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|Title:||A simple procedure to synchronize concurrent measurements of gait and brain electrical activity and preliminary results from a pilot measurement involving motor-cognitive dual-tasking in healthy older and young volunteers|
|Authors :||Marcar, Valentine Leslie|
Bridenbaugh, Stephanie A.
Niedermann Schneider, Karin
Kressig, Reto W.
|Published in :||Journal of Neuroscience Methods|
|Publisher / Ed. Institution :||Elsevier|
|License (according to publishing contract) :||CC BY 3.0: Namensnennung 3.0 Unported|
|Type of review:||Peer review (Publication)|
|Subjects :||Brain Activity; Synchronization; Gait; Concurrent Aging|
|Subject (DDC) :||610: Medicine and health|
|Abstract:||Background The ability to record brain activity under normal walking conditions is the key to studying supraspinal influence on spinal gait control. New method We developed a procedure of synchronizing an electronic walkway (GAITRite, CIR Systems Inc.) with a multi-channel, wireless EEG-system (BrainAmp, Brainproducts). To assess the practicability of our procedure we performed a proof of concept measurement involving concurrently recording gait pattern and brain electrical activity in two elderly and two young participants. This measurement enabled us to assess the synchronization of the two data sets under realistic conditions. Results Only carrying a filled water glass reduced gait regularity in the elderly. In the young gait regularity was constant across all tasks. This concurs with previous findings reporting a task specific influence on gait. Carrying a full water glass also led to an increase in the power of the EEG gamma-band oscillations in frontal cortex of the elderly, but led to a decrease in the young participants. Carrying a full glass increased activity in frontal cortex of the elderly but decreased it in the young participants. Comparison with existing methods At present, concurrent recording of gait pattern and electrical brain activity requires participants to walk on a treadmill. Our procedure enables these measurements to be made under natural walking conditions. This allows measurements of brain activity during walking in special needs groups such as children, the elderly or the infirm under near natural conditions. Conclusions Our procedure for synchronizing EEG and gait proved simple, reliable and generated data of high-quality.|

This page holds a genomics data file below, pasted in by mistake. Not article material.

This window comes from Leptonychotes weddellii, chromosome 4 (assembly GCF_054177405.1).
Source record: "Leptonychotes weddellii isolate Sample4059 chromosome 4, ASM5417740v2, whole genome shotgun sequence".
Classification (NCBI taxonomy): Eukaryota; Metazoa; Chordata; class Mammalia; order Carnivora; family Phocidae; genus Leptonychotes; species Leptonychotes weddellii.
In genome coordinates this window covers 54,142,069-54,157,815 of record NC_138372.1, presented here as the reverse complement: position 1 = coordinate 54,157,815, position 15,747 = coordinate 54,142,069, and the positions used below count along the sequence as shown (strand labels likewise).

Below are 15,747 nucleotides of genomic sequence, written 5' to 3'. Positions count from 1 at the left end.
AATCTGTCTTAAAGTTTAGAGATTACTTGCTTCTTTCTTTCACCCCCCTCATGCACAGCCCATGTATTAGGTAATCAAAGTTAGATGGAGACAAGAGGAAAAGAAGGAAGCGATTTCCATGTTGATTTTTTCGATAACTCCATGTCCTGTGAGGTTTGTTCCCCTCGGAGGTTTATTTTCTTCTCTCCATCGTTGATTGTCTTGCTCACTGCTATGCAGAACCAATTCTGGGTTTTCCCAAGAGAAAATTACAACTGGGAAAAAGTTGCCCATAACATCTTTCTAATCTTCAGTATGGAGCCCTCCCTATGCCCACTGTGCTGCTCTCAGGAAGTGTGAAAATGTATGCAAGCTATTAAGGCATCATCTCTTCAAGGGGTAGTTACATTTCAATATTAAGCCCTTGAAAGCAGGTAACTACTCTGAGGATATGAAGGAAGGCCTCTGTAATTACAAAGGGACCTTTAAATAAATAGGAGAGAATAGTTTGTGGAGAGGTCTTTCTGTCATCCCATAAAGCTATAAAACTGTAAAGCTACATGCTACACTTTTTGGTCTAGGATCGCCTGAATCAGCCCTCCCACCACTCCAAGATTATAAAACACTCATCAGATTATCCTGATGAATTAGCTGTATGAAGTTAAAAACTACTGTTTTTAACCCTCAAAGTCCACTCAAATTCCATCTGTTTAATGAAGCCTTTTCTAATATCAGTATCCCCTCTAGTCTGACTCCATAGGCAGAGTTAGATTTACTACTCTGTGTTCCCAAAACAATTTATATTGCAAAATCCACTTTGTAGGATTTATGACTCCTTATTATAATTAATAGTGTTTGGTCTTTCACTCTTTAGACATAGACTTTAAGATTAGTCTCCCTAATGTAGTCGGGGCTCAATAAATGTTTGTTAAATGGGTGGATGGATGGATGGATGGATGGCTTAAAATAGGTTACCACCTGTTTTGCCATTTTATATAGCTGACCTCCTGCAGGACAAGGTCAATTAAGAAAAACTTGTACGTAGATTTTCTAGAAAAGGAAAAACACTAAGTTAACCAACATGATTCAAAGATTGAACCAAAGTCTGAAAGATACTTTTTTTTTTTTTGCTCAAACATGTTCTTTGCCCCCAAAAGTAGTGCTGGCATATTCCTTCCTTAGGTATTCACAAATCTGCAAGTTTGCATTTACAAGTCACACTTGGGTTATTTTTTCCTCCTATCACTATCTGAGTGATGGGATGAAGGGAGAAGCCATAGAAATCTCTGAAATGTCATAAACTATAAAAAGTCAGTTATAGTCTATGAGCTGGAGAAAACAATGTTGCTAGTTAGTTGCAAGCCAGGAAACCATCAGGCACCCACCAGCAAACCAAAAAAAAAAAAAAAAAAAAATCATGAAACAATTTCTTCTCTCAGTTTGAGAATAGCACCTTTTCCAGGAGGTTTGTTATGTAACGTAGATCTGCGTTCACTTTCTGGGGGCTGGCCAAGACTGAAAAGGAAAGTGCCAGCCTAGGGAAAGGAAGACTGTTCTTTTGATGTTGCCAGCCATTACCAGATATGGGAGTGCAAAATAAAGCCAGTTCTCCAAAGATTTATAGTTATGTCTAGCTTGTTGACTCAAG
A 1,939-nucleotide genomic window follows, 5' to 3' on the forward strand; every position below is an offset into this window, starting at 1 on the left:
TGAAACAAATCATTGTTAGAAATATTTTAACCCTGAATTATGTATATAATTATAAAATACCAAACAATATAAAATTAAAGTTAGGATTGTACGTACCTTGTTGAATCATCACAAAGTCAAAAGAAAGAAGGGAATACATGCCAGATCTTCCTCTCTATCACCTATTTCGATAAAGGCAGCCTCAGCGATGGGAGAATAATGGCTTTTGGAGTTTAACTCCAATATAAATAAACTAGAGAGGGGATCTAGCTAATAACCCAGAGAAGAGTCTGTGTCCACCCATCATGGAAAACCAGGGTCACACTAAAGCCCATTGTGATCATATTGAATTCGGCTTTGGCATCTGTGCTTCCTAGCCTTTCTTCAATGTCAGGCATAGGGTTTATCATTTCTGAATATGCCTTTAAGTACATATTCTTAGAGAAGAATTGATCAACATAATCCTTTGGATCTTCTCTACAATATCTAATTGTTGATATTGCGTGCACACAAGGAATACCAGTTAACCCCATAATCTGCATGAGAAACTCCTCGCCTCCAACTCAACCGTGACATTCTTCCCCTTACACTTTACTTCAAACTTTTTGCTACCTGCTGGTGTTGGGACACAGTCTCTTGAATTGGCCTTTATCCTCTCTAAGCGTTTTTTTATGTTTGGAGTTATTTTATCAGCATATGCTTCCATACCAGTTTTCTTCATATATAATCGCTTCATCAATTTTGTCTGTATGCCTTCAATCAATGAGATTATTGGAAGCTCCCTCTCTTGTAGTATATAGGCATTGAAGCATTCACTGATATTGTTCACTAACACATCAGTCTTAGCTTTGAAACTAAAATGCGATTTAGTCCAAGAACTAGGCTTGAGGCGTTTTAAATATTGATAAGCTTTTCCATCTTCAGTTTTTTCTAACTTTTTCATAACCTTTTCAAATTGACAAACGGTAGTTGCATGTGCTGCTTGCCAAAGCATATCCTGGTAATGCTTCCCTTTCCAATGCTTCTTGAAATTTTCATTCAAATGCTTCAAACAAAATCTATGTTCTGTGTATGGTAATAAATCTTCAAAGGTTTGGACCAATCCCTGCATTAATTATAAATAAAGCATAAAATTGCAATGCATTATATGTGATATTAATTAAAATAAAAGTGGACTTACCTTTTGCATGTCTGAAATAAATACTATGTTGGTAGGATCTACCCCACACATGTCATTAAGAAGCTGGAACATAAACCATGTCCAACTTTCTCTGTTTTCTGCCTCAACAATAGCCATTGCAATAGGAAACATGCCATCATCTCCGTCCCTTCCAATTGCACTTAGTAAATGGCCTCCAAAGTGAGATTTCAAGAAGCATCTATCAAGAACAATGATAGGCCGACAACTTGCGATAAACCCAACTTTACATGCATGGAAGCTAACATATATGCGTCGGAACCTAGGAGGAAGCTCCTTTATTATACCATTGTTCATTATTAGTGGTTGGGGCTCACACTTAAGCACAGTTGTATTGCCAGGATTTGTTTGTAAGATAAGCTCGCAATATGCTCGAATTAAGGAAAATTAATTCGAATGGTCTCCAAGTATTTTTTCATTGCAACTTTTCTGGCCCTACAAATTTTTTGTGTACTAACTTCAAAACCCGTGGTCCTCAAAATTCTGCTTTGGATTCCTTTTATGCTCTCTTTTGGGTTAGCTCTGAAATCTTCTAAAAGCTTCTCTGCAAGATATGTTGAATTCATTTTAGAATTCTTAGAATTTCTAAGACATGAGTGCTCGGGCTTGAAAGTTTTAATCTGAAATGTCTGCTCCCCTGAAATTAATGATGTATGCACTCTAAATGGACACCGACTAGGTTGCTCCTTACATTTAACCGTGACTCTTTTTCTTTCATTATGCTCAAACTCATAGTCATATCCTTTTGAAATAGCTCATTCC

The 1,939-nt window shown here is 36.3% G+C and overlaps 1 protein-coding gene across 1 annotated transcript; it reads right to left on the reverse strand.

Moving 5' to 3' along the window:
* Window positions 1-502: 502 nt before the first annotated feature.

|Organisational Unit:||Institute of Physiotherapy (IPT)|
|Publication type:||Article in scientific Journal|
|Appears in Collections:||Publikationen Gesundheit|
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